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November 2015 Blog Archives

Monday, November 30

7:48 PM As one would expect from a Greek scholar, I read only my Greek New Testament at night. Okay, maybe I will read someone else's books from time to time. Okay, it's all a big fib. I love reading books of any flavor, including good commentaries on the Greek. Tonight I opted for Walter Hanson's exceptional commentary on Philippians in the Pillar New Testament Commentary series.

Series editor Don Carson writes that "... the letter to the Philippians needs a commentator with a sure grasp and a warm heart...." Well, he found such a man in Walter Hanson. None of us has "all knowledge," and so we need each other desperately. Those who have never studied Philippians, listen up. To be stripped of our egotistical identities before Jesus is nothing shameful. And the result is often unbelievable unity in the church. Let's not forget that a civil war often leaves more casualties than an invasion. If we in the body of Christ are really gonna be one, let's be each other's greatest fans and supporters. (Did I mention that this takes humility?) Oh, and here's Dayda.

I wonder what thought is running through her mind right now. "Dad's really focused tonight. Must be that Greek particle in Phil. 1:28." Really? How about -- "If only Dad would get off this sofa and give me another cookie!" Sorry, Charlie, but you've had enough food for one day and, besides, we will tolerate no chubby doggies in this household. So there! (Fist bump.)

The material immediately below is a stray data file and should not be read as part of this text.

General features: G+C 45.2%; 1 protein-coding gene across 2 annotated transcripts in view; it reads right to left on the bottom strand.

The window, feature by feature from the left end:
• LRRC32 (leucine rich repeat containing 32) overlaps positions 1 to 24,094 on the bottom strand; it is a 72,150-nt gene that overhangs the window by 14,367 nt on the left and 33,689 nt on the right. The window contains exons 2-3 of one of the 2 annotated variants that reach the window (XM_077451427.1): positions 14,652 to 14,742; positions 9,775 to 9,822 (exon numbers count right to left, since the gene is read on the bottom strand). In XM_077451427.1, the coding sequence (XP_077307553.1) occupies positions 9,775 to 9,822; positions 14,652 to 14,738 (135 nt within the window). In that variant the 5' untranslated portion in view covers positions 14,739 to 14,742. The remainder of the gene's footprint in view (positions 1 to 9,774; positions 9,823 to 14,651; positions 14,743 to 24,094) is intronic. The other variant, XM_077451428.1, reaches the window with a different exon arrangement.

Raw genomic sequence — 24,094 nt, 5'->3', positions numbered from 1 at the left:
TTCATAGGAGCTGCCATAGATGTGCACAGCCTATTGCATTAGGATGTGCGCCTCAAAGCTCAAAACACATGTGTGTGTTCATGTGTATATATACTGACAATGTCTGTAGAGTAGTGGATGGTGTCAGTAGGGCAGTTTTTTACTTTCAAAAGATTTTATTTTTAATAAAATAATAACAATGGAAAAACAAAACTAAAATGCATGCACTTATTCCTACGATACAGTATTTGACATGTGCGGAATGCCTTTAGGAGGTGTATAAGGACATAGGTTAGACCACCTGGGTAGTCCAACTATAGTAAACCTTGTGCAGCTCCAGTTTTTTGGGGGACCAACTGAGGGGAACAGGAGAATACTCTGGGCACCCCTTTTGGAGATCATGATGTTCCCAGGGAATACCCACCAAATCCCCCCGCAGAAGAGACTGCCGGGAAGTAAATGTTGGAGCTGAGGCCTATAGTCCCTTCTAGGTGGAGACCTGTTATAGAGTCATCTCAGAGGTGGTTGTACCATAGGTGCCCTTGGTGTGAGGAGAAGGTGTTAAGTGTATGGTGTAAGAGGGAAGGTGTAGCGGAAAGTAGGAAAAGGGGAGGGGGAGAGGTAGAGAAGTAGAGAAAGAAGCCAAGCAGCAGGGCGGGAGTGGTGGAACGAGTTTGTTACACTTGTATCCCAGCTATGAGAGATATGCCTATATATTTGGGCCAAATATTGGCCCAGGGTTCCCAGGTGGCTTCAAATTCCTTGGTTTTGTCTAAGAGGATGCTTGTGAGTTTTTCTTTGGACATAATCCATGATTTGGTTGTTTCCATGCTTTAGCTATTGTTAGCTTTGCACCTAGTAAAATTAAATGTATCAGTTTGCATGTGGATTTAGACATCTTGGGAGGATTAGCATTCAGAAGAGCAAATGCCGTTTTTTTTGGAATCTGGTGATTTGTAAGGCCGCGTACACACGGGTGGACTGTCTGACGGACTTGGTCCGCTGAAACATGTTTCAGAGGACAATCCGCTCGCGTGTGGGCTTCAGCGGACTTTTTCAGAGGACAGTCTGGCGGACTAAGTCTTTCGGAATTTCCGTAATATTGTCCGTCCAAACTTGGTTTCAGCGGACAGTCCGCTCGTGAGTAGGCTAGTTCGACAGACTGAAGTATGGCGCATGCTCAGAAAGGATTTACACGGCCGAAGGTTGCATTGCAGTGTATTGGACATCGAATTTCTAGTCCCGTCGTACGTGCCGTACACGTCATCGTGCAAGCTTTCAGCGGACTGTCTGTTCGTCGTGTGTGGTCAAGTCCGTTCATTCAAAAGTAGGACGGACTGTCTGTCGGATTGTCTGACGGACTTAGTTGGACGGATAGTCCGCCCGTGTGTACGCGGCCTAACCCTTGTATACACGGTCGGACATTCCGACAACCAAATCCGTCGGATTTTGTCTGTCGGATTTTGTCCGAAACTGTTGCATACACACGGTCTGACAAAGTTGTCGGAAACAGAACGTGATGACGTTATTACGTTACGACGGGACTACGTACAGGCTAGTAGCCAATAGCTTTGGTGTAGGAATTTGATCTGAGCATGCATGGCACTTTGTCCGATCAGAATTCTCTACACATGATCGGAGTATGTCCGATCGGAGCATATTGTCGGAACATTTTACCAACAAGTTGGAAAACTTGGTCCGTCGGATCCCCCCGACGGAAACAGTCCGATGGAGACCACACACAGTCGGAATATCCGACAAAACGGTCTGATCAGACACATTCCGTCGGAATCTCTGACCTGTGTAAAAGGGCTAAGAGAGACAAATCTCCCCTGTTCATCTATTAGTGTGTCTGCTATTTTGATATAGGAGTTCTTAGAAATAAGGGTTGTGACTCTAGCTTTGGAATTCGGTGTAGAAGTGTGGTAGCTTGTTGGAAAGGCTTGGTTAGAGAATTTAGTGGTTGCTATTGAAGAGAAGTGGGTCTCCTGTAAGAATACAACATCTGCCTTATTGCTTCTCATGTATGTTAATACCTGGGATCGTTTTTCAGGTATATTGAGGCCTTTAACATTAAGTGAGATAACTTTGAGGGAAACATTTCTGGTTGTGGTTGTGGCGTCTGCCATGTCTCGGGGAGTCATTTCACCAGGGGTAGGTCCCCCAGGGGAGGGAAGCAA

Night night to all,


12:12 PM Brock Osweiler. Perfection in motion.

I love watching people who excel at their trade.

11:44 AM Here's a great story about tipping. Sweetastik! I never leave less than a $10.00 tip regardless of what my bill is. Never. I don't eat out a lot, but when I do I try to do right by my servers, many of whom I suspect are single moms who are working their tails off for mere peanuts.

Just my opinion ... but if you can't afford to tip generously, you can't afford to eat out.

11:30 AM Sincere thanks are due to the wonderful people who run the local YMCA in town. It's raining outside but I can still get my cardio in on one of their 10 tread mills. Here's my personal favorite. I call him "Trecho." We're pretty good buds. Whew, did I work up a sweat.

Today's workout in stats:

Distance: 3.1 miles (5K)

Heart Rate: 128 average

Incline: 2.0

Speed: 4.4 mph average

Earlier I spent 20 minutes lifting in the weight room. Very intensive. Right now I'm enjoying a hearty lunch.

Then it's time to type up the Greek 2 syllabus for next semester and begin working on my final exam for Greek 1. After all, everyone knows that a good exam is not an accident!

8:26 AM My daughter just gave me this book about Lopez Lomong, whose journey from Sudanese civil war casualty to U.S. flag-bearer at the 2008 Olympic Games is a miracle of God's amazing grace.